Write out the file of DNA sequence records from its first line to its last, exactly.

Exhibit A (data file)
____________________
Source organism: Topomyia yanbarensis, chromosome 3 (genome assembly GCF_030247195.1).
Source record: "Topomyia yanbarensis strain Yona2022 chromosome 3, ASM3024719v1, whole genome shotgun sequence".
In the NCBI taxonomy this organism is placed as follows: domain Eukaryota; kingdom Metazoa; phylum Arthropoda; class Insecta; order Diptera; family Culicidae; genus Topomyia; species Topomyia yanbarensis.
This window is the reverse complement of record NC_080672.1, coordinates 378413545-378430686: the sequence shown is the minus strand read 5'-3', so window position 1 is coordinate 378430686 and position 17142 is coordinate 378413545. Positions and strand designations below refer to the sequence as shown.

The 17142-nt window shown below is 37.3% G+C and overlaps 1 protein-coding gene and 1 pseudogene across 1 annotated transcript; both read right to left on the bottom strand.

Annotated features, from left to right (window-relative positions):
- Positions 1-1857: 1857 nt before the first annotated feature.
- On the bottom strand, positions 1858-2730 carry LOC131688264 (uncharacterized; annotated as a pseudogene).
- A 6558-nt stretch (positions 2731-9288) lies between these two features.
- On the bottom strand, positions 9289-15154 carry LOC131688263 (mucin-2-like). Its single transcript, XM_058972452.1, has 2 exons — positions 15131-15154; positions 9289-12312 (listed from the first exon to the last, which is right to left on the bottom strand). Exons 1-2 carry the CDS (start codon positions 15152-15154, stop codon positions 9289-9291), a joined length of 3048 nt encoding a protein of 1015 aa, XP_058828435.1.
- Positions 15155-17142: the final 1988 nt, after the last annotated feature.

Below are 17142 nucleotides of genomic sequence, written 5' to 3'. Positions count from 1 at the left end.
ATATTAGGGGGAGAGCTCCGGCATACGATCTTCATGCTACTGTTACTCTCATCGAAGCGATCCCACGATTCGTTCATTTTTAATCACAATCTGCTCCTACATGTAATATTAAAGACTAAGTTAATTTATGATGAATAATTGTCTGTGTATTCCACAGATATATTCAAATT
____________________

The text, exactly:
Source organism: Topomyia yanbarensis, chromosome 3 (genome assembly GCF_030247195.1).
Source record: "Topomyia yanbarensis strain Yona2022 chromosome 3, ASM3024719v1, whole genome shotgun sequence".
In the NCBI taxonomy this organism is placed as follows: domain Eukaryota; kingdom Metazoa; phylum Arthropoda; class Insecta; order Diptera; family Culicidae; genus Topomyia; species Topomyia yanbarensis.
This window is the reverse complement of record NC_080672.1, coordinates 378413545-378430686: the sequence shown is the minus strand read 5'-3', so window position 1 is coordinate 378430686 and position 17142 is coordinate 378413545. Positions and strand designations below refer to the sequence as shown.

The 17142-nt window shown below is 37.3% G+C and overlaps 1 protein-coding gene and 1 pseudogene across 1 annotated transcript; both read right to left on the bottom strand.

Annotated features, from left to right (window-relative positions):
- Positions 1-1857: 1857 nt before the first annotated feature.
- On the bottom strand, positions 1858-2730 carry LOC131688264 (uncharacterized; annotated as a pseudogene).
- A 6558-nt stretch (positions 2731-9288) lies between these two features.
- On the bottom strand, positions 9289-15154 carry LOC131688263 (mucin-2-like). Its single transcript, XM_058972452.1, has 2 exons — positions 15131-15154; positions 9289-12312 (listed from the first exon to the last, which is right to left on the bottom strand). Exons 1-2 carry the CDS (start codon positions 15152-15154, stop codon positions 9289-9291), a joined length of 3048 nt encoding a protein of 1015 aa, XP_058828435.1.
- Positions 15155-17142: the final 1988 nt, after the last annotated feature.

Below are 17142 nucleotides of genomic sequence, written 5' to 3'. Positions count from 1 at the left end.
ATATTAGGGGGAGAGCTCCGGCATACGATCTTCATGCTACTGTTACTCTCATCGAAGCGATCCCACGATTCGTTCATTTTTAATCACAATCTGCTCCTACATGTAATATTAAAGACTAAGTTAATTTATGATGAATAATTGTCTGTGTATTCCACAGATATATTCAAATT